There are two main types of corrosion-inhibiting admixtures. Calcium nitrite (CNI) is one of the earlier ones introduced in the 1970s. This was found to increase the chloride threshold of reinforced concrete, competing with chloride ions to create a passivating layer on the rebar and thus inhibiting corrosion. A major disadvantage is admixture dosage increases significantly based on expected chloride loading, and it is generally 10 to 30 L (2 to 6 gal) per cubic yard. In addition to the large amount of material used, CNI can also accelerate set time, especially with higher doses (read the Improving Durability of Infrastructure with Migratory Corrosion Inhibitors [MCI] handbook by Boris Miksic).
Migrating corrosion inhibitors came on to the scene in the 1980s in the form of amine alcohols with vapor pressure allowing them to travel through concrete pores and form a protective layer at the level of the rebar. The technology reached an even higher level in the 1990s with the development of second-generation amine carboxylate migrating corrosion inhibitors showing a stronger adsorption to the metal surface. These inhibitors are said to offer ‘mixed’ protection by inhibiting both the anodic and cathodic corrosion reactions. Some of these admixtures offer the additional benefit of being partially derived from renewable materials. Several are also certified to meet the American National Standards Institute/National Sanitation Foundation (ANSI/ NSF), Drinking Water System Components – Health Effects, for use in potable water structures. Dosage rate is generally fixed at 0.6 L/m³ (1 pt/yd³). Rather than accelerating concrete set time, migrating corrosion-inhibitor admixtures tend to have a set-retarding quality (unless normal set is desired).
Corrosion inhibitor admixture testing
Concrete chemistry is complex, requiring the engineer or contractor to check compatibility whenever an admixture is included in the mix design. ASTM C1582, Standard Specification for Admixtures to Inhibit Chloride-Induced Corrosion of Reinforcing Steel in Concrete, is used to test-screen corrosion-inhibiting admixtures. One portion of the test evaluates how the admixture will affect the physical properties of the concrete while another section evaluates the corrosion-inhibiting performance of the admixture. Bio-based migrating corrosion inhibitor A, which was ultimately used in the Lodge, passed both test phases, as detailed below.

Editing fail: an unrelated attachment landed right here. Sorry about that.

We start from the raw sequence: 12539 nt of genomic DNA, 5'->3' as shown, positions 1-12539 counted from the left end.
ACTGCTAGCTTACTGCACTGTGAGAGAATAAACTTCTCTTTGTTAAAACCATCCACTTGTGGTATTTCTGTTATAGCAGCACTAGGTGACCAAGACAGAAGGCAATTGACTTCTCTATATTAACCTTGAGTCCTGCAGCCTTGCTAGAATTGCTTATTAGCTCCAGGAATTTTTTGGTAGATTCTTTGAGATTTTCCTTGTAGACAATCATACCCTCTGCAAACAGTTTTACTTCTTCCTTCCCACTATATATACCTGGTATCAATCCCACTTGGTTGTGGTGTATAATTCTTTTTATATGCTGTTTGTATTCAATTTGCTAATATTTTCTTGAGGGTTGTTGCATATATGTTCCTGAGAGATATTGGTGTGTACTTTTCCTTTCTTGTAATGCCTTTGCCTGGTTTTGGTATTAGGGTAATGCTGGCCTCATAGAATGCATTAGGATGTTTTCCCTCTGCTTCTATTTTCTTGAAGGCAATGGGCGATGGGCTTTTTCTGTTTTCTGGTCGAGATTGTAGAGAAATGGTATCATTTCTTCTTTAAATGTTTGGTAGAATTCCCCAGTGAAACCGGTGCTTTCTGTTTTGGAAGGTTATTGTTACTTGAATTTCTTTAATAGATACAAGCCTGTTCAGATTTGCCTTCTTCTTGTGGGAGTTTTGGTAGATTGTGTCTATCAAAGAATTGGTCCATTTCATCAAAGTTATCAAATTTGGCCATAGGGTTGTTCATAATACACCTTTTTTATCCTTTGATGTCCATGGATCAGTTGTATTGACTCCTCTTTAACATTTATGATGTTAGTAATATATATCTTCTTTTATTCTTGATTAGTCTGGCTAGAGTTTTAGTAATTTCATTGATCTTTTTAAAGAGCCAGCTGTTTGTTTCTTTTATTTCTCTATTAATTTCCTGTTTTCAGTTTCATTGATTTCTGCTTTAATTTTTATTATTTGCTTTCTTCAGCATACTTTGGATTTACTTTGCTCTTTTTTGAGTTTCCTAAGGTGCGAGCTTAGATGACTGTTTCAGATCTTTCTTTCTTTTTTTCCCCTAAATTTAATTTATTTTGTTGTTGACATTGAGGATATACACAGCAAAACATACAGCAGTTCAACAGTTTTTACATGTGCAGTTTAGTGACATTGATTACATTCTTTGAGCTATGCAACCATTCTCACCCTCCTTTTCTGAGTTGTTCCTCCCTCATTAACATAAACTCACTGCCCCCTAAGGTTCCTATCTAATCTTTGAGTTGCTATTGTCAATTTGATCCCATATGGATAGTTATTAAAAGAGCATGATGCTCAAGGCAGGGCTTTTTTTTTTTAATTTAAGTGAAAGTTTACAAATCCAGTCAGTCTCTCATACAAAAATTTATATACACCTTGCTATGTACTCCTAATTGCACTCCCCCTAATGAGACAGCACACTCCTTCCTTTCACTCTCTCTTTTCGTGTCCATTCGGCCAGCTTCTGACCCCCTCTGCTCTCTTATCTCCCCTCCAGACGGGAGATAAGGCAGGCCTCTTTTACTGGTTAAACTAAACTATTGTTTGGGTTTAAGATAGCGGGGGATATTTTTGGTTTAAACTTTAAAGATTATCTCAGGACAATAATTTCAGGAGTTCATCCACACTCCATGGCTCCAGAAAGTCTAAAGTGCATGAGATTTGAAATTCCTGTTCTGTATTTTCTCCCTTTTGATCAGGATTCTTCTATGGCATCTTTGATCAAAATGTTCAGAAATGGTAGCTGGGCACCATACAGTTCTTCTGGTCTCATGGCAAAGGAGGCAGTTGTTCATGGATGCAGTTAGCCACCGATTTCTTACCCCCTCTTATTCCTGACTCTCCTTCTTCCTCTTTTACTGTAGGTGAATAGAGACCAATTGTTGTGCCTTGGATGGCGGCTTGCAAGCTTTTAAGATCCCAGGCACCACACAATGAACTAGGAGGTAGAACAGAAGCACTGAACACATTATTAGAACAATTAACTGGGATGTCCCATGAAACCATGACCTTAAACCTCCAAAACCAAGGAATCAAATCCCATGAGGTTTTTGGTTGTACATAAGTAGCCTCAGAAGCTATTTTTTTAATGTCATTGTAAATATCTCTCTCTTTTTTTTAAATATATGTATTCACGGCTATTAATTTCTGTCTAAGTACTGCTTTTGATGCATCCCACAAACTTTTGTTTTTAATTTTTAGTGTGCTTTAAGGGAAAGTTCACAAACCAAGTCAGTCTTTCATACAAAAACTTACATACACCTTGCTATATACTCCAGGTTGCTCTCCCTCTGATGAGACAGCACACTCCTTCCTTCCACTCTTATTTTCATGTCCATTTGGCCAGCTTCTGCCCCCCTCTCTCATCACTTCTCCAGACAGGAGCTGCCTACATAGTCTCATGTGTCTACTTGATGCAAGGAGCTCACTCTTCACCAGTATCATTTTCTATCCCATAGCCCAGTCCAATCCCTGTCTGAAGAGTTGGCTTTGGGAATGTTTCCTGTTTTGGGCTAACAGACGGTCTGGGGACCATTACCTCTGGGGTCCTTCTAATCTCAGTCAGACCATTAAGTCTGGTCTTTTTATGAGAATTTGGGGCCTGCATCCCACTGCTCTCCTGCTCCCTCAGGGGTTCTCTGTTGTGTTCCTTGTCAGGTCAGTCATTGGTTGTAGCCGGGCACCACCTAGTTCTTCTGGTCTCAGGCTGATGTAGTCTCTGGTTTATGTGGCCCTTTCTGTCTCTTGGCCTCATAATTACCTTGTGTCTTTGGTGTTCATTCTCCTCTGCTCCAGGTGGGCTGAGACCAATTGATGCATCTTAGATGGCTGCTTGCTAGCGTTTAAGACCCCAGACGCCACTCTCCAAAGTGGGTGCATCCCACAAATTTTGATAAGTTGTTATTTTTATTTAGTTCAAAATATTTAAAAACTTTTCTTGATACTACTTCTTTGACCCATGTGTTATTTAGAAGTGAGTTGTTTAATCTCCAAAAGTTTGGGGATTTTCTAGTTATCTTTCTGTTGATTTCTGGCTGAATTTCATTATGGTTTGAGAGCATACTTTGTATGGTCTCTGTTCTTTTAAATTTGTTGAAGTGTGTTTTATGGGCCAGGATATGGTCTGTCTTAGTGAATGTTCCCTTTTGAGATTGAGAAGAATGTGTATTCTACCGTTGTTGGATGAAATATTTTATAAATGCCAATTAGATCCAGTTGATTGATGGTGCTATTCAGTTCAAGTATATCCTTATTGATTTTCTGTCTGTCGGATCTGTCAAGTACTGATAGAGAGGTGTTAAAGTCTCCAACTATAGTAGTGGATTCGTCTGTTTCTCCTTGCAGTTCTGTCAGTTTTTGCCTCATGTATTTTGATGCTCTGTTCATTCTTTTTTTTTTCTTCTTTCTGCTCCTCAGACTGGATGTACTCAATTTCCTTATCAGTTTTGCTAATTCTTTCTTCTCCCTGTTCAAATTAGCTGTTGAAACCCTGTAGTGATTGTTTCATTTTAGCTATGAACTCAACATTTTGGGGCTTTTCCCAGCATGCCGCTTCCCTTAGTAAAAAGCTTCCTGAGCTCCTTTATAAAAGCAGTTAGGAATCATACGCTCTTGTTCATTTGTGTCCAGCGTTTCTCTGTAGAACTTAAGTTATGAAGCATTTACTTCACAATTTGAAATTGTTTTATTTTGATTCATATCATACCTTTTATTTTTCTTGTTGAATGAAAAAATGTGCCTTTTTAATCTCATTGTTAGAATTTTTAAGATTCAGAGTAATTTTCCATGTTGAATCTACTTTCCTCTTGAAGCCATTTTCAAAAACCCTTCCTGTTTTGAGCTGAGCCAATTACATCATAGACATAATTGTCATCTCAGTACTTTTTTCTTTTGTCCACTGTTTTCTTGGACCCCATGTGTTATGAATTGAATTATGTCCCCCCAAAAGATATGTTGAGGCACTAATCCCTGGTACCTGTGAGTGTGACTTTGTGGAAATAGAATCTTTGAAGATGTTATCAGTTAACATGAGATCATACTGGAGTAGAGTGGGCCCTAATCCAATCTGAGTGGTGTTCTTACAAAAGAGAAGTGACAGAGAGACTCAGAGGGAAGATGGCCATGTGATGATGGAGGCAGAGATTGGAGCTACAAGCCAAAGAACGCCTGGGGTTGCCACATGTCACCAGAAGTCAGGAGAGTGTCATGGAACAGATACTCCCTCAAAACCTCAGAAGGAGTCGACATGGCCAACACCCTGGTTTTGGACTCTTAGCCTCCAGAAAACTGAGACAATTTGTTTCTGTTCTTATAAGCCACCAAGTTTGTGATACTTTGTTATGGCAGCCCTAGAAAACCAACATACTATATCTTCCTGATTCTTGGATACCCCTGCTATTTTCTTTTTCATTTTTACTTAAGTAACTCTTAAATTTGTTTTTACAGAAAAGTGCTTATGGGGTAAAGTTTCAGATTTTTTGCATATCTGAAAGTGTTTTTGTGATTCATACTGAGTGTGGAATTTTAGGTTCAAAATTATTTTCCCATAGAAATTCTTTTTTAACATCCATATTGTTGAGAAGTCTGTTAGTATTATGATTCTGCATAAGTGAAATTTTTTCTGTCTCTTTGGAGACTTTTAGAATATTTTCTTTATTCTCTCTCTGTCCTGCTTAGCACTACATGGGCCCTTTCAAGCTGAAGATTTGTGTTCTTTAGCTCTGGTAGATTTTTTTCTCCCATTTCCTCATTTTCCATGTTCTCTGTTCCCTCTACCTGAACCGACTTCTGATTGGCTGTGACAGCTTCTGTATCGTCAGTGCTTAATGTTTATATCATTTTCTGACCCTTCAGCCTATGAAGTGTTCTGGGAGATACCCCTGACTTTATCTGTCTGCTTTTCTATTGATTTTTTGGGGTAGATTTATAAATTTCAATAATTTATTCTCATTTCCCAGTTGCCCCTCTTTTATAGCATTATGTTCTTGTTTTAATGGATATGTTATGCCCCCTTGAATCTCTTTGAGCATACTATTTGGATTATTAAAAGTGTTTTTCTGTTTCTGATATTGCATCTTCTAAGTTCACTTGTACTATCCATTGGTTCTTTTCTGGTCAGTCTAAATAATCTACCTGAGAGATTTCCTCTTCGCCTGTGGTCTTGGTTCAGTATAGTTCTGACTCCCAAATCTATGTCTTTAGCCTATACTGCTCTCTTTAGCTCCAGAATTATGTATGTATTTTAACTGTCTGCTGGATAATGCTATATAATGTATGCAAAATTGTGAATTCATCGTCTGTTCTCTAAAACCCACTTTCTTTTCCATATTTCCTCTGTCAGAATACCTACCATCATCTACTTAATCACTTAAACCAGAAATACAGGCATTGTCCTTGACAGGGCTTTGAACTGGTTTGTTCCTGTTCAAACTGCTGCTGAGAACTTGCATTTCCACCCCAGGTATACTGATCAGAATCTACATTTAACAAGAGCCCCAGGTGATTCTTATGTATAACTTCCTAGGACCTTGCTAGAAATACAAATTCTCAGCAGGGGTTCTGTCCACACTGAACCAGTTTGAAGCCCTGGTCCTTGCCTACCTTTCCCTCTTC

During ASTM G180, Standard Test Method for Corrosion Inhibiting Admixtures for Steel in Concrete by Polarization Resistance in Cementitious Slurries, testing (one of two optional methods for the corrosion inhibiting portion of ASTM C1582), four corrosion cells treated with bio-based migrating corrosion inhibitor A were compared to 13 control cells that had no inhibitor. On average, samples treated with the bio-based corrosion inhibitor were able to increase the corrosion resistance by a factor of 10, thus meeting ASTM C1582/G180 requirements that the inhibited samples show a corrosion resistance eight times the value of the control specimens in testing (Figure 1) (see “Re: Evaluation of Corrosion Inhibiting Admixture According to ASTM G180, TCG Project 17057” by Neal S. Burke). In the physical properties portion of the ASTM C1582 test, concrete samples treated with the bio-based corrosion inhibitor showed good results, indicating the admixture did not negatively affect physical properties of the concrete mix (consult “Admixture to Inhibit Chloride-Induced Corrosion of Reinforcing Steel in Concrete (ASTM C1582) Concrete Properties Testing Final Report” by Glenn Schaefer). They did tend to show a delay in set time, which can offer a benefit to placement in warmer climates.
Gulf State Park lodge project
The Lodge at Gulf State Park is an example of how a structural engineering firm worked to ensure a quality design with corrosion precautions that would fit into the project’s overall goals and budget.
“This project, more than any other project I have ever worked on, was very concerned about resiliency,” Marlin said. He added the previous hotel (built in 1974) had many corrosion problems and was irreversibly damaged during Hurricane Ivan. The new structure required a longer service-life design that would demonstrate wise stewardship of public funds. Due to the harsh coastal location, many resiliency and sustainability issues were considered, including flooding, storms, strong winds, and of course, corrosion.
Reinforced concrete was the main construction material chosen for the hotel complex. Hence, early discussions of corrosion control focused on the use of epoxy-coated rebar to discourage corrosion, despite the significant cost expected. However, as the project progressed, it was evident this option was not going to fit with the budget, no matter how hard the structural engineering firm tried. Marlin said a new opportunity opened up when the project’s LEED consultant connected him with a local supplier of bio-based migrating corrosion-inhibitor admixtures, who did cost analysis and life-cycle analyses of the different options.